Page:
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NCJ Number: 162604 Find in a Library
Title: New Form of International Crime: The Human Organ Trade
Journal: International Journal of Comparative and Applied Criminal Justice  Volume:19  Issue:1  Dated:(Spring 1995)  Pages:1-18
Author(s): D H Chang
Date Published: 1995
Page Count: 18
Type: Issue Overview
Format: Article
Language: English
Country: United States of America
Annotation: This article examines the trading of human organs and how it relates to the criminological theories of anomie and the theory of organized crime, and offers possible solutions.
Abstract: India has become known as the organ capital of the world, because its large population of poor people is a ready source of organs for sale; there are hospitals and clinics that will perform transplant operations for other than humanitarian reasons; and business-minded middlemen are ready to bring recipients, donors, and clinics together for profit. Legitimate organ procurement agencies and the medical community must adopt new strategies to increase the supply of transplantable organs by encouraging more individuals and families to donate organs and by compensating them, in ways other than cash payments, for so doing. One controversial strategy is the doctrine of presumed consent, whereby a hospital or organ clinic could harvest organs for transplant unless such action has been explicitly forbidden by the patient prior to death or the patient's family after death. References, appendix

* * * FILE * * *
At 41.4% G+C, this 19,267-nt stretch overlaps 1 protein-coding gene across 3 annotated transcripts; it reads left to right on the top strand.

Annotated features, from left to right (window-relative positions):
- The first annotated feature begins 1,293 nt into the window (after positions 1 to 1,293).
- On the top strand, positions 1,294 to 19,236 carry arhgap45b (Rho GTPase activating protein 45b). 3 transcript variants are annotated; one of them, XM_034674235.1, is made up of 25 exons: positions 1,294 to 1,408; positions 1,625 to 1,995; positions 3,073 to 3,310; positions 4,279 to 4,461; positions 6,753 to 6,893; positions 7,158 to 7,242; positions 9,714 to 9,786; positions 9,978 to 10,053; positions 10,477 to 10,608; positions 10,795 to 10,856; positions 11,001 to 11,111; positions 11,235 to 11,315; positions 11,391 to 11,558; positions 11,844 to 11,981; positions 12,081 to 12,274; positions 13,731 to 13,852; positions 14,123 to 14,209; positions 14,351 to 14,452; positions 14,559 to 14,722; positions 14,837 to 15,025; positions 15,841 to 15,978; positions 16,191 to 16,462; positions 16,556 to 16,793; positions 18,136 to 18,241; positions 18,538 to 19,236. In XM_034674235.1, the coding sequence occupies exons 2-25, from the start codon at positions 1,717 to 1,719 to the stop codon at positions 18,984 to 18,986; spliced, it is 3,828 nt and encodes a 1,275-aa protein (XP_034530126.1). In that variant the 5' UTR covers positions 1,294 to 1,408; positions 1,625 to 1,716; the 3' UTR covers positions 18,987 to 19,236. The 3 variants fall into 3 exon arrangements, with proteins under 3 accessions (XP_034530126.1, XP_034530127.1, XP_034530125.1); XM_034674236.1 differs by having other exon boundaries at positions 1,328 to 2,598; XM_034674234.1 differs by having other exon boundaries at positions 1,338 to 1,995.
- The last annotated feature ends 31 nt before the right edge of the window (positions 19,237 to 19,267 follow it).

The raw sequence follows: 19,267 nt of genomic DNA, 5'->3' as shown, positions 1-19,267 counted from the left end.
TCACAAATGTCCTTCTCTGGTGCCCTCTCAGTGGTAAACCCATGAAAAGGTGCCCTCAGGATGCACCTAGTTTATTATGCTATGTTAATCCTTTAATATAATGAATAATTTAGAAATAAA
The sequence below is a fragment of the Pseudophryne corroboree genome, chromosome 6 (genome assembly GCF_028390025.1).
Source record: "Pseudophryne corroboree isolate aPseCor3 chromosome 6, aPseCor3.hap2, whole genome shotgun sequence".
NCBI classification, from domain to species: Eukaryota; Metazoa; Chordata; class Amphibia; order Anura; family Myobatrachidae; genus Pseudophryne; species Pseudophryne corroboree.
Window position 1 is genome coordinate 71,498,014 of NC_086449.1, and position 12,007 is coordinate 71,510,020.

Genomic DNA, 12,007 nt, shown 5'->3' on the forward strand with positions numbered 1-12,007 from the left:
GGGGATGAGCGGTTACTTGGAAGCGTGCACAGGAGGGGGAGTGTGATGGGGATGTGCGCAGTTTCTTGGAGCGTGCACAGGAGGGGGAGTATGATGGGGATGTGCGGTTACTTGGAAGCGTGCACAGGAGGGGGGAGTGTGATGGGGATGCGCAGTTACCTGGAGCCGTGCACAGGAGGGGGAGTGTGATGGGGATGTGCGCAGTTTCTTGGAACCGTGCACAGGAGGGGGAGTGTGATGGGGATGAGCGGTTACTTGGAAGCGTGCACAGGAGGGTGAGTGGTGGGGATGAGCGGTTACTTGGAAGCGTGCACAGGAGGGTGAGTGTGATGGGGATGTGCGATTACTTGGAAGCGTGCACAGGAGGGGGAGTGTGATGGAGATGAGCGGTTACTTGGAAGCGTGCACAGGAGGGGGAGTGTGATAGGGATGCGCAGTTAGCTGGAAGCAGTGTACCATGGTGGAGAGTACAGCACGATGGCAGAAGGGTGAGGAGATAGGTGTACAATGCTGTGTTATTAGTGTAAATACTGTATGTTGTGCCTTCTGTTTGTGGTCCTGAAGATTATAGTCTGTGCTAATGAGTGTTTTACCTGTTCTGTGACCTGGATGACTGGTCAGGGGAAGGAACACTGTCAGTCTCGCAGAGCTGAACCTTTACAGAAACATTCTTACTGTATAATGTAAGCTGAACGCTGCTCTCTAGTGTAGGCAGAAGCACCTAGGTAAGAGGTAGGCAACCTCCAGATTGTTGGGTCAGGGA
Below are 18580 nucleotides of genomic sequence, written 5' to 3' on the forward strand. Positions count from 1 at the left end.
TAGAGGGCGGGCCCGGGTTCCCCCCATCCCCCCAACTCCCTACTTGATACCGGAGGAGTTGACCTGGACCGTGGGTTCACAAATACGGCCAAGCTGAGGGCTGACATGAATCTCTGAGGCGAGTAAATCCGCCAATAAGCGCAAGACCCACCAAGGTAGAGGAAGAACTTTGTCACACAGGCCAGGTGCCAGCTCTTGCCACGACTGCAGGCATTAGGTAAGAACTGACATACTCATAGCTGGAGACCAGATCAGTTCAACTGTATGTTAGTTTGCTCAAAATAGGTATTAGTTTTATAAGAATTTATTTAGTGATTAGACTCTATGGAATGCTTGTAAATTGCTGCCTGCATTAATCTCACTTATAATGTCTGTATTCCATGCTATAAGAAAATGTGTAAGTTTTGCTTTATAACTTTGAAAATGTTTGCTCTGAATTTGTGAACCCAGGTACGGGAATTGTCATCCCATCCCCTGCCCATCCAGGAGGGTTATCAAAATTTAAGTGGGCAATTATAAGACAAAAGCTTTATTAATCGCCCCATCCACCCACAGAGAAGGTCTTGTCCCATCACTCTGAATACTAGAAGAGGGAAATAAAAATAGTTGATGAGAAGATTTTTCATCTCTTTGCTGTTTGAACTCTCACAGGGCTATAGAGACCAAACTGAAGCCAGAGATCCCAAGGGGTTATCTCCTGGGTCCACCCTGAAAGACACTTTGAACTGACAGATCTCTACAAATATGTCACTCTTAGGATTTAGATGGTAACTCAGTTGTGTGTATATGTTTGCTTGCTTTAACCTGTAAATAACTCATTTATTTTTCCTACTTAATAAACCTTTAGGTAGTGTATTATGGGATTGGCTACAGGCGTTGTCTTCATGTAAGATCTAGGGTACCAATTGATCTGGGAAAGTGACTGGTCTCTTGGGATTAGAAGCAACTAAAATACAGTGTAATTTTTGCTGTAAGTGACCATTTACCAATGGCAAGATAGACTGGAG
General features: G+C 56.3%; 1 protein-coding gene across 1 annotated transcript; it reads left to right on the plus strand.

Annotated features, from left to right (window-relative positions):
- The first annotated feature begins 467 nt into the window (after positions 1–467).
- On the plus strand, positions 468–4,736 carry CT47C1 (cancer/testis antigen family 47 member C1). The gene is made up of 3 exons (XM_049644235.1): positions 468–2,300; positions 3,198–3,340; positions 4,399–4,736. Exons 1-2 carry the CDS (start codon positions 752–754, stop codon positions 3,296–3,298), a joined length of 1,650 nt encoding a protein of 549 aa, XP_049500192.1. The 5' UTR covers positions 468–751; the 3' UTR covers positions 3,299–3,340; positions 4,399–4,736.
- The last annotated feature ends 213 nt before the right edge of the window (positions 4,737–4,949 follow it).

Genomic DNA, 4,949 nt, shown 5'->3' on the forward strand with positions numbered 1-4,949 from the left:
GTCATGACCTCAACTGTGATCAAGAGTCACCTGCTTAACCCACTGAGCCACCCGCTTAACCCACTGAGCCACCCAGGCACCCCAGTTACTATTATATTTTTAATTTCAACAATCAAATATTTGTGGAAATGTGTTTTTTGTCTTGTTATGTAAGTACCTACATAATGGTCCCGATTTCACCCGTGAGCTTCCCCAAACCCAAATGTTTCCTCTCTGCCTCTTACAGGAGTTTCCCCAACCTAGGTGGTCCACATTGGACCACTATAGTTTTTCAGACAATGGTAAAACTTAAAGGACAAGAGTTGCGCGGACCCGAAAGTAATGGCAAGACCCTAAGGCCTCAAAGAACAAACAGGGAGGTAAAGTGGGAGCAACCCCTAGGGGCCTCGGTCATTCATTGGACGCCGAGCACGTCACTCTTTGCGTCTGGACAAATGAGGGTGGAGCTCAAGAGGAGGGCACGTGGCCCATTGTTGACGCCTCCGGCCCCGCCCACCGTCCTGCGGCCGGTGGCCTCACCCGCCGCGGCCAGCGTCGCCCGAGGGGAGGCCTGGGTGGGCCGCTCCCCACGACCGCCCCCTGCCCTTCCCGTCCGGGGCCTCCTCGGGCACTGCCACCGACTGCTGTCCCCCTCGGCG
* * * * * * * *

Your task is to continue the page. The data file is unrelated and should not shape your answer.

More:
Main Term(s): Criminology
Index Term(s): Behavioral and Social Sciences; Crime causes theory; Cross-cultural theories; Economic analysis of crime; Forensic medicine; India; Medicolegal considerations; Organized crime
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